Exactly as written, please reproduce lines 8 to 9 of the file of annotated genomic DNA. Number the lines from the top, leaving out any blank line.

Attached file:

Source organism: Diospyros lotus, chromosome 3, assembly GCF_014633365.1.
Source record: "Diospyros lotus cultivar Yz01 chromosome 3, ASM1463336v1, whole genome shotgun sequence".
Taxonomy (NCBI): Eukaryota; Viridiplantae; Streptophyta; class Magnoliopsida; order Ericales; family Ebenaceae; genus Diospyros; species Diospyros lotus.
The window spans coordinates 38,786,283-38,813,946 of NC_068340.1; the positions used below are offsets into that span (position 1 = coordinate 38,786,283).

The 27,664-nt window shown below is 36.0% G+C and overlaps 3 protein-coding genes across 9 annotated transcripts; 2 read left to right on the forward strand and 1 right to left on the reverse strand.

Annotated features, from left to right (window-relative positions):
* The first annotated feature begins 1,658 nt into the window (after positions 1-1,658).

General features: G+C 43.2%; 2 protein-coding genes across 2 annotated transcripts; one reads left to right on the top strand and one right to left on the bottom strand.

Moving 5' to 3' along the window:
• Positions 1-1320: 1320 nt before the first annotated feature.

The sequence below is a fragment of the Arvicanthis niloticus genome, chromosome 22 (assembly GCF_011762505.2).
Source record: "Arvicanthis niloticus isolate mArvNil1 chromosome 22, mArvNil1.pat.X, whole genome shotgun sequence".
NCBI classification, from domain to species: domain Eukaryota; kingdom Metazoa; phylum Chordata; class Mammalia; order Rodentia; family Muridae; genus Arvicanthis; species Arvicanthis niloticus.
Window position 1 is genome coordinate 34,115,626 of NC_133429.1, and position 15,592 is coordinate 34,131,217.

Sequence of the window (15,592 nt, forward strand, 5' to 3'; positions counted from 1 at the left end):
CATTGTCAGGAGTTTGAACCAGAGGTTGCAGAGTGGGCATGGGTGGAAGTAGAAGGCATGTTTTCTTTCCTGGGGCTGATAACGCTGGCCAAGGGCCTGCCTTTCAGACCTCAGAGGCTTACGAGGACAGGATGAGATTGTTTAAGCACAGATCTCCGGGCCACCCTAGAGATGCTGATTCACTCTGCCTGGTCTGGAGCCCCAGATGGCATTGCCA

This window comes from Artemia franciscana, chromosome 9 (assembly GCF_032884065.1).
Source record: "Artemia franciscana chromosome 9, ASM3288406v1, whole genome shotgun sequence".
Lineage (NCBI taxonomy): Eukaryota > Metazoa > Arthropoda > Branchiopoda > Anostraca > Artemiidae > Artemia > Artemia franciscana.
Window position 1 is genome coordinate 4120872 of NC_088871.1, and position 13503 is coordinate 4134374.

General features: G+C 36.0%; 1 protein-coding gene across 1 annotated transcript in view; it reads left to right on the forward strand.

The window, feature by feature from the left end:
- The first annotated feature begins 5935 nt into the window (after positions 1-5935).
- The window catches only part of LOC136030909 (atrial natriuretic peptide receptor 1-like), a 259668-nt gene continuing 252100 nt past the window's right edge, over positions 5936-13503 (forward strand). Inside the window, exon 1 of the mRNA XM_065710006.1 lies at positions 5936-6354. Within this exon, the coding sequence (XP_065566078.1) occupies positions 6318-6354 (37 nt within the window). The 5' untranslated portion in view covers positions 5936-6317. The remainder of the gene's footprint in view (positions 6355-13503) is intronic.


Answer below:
General features: G+C 43.2%; 2 protein-coding genes across 2 annotated transcripts; one reads left to right on the top strand and one right to left on the bottom strand.

Moving 5' to 3' along the window: